Seminole Electric Reviewing EPA’s Clean Power Plan to Assess Impacts on its Coal-fired Facility

Tampa, Fla. – Seminole Electric Cooperative, Inc. (Seminole) CEO Lisa Johnson expressed both appreciation and concern today in response to the U.S. Environmental Protection Agency’s (EPA) announcement and release of its final “Clean Power Plan.” The EPA’s regulation to reduce greenhouse gas emissions, specifically carbon dioxide emissions, takes aim at existing coal-fired power plants, including Seminole’s 1,300-megawatt (MW) coal-fired facility in Putnam County.

“As a not-for-profit electric cooperative, we are concerned that the EPA’s Clean Power Plan could still result in a shift in Florida’s power generation, increasing electricity costs for rural electric cooperative consumers,” said Johnson. “We appreciate the EPA extending the interim goal from 2020 to 2022 and for the modifications the agency appears to have made to the Florida targets, but until we can study this lengthy, complicated rule in more detail, we will not know the full impact to Seminole or to the state.”

The EPA’s Clean Power Plan is more than 1,500 pages, in addition to many supporting technical documents. By 2030, carbon dioxide emissions from the power sector must be 32 percent below 2005 levels, based on the Clean Power Plan –a nine percent increase over the proposed rule.

In 1978, the U.S. enacted the Power plant and Industrial Fuel Use Act, which restricted new power plants from using oil or natural gas and encouraged the use of coal. Seminole’s coal-fired facility came online in 1984. The Act was not repealed until 1987. Now the EPA, through the Clean Power Plan, intends to penalize consumers who buy power from electric utilities that burn coal. Seminole’s coal-fired facility has a remaining useful life through 2045.

Premature closure of Seminole’s coal plant would place unnecessary financial burdens on approximately 1.4 million consumers and businesses throughout Florida, including rural areas that are still recovering from the recession. Seminole has invested more than $530 million in environmental upgrades on its coal facility – making it one of the cleanest coal plants in the U.S.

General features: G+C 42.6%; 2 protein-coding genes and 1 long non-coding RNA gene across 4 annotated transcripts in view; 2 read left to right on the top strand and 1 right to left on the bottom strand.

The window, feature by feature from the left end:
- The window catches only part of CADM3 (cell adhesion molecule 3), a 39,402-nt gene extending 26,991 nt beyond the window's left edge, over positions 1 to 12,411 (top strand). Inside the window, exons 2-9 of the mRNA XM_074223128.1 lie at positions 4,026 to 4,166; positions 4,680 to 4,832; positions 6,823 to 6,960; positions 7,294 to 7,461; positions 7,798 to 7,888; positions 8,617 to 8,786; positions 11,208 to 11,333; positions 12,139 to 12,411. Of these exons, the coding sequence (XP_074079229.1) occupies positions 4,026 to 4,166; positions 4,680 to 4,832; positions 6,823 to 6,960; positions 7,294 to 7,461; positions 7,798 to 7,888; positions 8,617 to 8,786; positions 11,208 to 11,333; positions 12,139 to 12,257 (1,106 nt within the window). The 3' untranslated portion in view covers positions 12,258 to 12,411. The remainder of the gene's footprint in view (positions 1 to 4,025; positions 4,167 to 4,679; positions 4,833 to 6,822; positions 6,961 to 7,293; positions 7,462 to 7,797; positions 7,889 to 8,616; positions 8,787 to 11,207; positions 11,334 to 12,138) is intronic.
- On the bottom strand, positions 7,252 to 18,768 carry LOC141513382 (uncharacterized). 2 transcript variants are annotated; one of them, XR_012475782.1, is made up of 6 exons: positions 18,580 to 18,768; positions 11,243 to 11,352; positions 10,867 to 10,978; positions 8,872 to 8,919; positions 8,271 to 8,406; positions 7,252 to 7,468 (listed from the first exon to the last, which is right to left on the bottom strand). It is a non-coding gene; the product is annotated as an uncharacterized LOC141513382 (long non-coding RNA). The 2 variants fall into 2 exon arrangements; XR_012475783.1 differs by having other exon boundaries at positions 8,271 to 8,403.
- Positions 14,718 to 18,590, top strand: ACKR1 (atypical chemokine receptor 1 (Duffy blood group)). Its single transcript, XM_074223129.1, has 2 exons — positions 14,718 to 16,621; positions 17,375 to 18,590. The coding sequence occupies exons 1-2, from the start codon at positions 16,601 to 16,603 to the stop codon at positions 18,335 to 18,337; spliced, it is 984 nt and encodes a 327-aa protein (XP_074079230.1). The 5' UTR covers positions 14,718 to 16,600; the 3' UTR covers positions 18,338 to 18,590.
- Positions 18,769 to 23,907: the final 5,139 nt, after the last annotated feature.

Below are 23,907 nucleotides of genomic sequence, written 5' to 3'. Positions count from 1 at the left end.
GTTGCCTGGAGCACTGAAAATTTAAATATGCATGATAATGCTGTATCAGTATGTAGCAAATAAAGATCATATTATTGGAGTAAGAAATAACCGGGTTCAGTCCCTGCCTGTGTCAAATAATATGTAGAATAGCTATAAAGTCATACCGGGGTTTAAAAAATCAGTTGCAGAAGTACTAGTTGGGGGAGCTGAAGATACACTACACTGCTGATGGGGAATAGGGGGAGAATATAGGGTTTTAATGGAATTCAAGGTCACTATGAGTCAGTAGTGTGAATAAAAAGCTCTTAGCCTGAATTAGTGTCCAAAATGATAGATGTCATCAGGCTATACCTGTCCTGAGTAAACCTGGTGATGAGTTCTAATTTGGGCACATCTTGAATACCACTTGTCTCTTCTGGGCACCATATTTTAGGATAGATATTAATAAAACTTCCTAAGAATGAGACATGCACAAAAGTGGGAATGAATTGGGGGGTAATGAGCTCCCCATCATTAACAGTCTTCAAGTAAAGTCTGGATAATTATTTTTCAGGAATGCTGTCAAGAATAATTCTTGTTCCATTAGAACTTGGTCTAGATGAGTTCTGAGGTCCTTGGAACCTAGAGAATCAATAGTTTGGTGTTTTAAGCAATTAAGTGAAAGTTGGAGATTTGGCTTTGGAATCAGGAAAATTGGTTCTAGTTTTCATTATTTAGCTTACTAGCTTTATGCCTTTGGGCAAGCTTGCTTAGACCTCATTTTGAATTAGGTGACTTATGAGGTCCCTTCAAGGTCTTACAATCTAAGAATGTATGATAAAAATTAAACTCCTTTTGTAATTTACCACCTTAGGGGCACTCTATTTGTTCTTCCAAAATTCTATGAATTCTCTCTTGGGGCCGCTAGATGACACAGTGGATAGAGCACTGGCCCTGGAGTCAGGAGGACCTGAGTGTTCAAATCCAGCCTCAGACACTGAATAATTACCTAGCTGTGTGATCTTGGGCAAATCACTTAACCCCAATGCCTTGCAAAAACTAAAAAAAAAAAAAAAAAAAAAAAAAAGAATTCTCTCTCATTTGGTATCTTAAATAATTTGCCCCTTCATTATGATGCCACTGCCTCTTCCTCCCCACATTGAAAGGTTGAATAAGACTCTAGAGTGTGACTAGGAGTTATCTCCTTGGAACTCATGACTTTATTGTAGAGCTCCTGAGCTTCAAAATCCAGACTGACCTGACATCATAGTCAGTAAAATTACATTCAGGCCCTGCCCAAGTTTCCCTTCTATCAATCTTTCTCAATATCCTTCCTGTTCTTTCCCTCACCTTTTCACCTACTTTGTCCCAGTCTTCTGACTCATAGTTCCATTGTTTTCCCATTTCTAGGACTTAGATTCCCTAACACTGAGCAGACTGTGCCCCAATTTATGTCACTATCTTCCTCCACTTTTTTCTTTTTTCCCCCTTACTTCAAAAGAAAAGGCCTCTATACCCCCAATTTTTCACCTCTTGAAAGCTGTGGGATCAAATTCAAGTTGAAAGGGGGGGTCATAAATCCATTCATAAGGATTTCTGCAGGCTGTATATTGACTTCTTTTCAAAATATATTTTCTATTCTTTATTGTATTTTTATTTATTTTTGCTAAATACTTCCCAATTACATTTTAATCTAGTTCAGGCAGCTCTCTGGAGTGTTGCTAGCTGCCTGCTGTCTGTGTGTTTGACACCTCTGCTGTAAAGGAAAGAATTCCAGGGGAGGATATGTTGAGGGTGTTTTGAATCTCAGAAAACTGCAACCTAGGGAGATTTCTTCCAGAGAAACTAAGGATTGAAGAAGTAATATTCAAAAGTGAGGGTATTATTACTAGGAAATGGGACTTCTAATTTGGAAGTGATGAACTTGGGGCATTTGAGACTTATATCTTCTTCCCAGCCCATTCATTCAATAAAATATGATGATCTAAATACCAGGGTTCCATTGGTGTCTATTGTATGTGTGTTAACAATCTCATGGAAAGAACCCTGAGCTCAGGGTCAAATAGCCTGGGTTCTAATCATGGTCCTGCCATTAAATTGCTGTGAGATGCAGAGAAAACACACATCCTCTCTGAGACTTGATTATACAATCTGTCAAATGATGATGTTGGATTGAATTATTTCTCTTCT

“We should be seeking solutions for balanced, rational energy policy that protect our environment and natural resources without harming affordable, reliable power for our not-for-profit electric cooperatives,” said Johnson. Seminole believes it makes sense to have a diverse fuel mix for power generation that includes coal, natural gas, and renewable energy.

Seminole staff will be working diligently to assess the rule’s impacts on its coal-fired facility, including future resource requirements, and will work closely with state regulators to determine the most acceptable path forward regarding compliance.

About Seminole

Headquartered in Tampa, Fl., Seminole’s mission is to provide reliable, competitively priced, wholesale electric power to its nine Member distribution electric cooperatives – serving approximately 1.4 million consumers and business in 42 counties. Seminole owns and operates a 1,300-MW coal-fired power plant located in Putnam County, as well as an 810-MW natural gas-fired power plant located on the Polk/Hardee County border. Seminole also purchases energy from renewable energy facilities* .

* Seminole sells a portion of the renewable energy credits associated with its renewable generation to third parties. The third parties can use the credits to meet mandatory or voluntary renewable requirements.


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